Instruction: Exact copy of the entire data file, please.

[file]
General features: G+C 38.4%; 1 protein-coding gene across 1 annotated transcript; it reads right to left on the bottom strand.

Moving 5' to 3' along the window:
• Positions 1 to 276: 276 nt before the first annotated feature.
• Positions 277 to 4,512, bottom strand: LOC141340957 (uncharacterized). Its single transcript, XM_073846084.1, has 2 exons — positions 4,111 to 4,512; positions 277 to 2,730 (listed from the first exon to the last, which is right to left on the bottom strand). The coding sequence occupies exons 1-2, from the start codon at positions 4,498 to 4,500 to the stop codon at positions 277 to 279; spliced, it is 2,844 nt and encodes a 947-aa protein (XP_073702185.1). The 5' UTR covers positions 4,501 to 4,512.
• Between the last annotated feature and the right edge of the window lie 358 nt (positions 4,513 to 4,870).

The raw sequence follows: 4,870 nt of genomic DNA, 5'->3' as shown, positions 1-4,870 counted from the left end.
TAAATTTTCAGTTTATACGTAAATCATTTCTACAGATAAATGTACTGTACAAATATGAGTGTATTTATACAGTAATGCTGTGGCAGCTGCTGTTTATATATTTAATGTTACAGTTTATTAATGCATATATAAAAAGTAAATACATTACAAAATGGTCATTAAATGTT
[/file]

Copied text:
General features: G+C 38.4%; 1 protein-coding gene across 1 annotated transcript; it reads right to left on the bottom strand.

Moving 5' to 3' along the window:
• Positions 1 to 276: 276 nt before the first annotated feature.
• Positions 277 to 4,512, bottom strand: LOC141340957 (uncharacterized). Its single transcript, XM_073846084.1, has 2 exons — positions 4,111 to 4,512; positions 277 to 2,730 (listed from the first exon to the last, which is right to left on the bottom strand). The coding sequence occupies exons 1-2, from the start codon at positions 4,498 to 4,500 to the stop codon at positions 277 to 279; spliced, it is 2,844 nt and encodes a 947-aa protein (XP_073702185.1). The 5' UTR covers positions 4,501 to 4,512.
• Between the last annotated feature and the right edge of the window lie 358 nt (positions 4,513 to 4,870).

The raw sequence follows: 4,870 nt of genomic DNA, 5'->3' as shown, positions 1-4,870 counted from the left end.
TAAATTTTCAGTTTATACGTAAATCATTTCTACAGATAAATGTACTGTACAAATATGAGTGTATTTATACAGTAATGCTGTGGCAGCTGCTGTTTATATATTTAATGTTACAGTTTATTAATGCATATATAAAAAGTAAATACATTACAAAATGGTCATTAAATGTT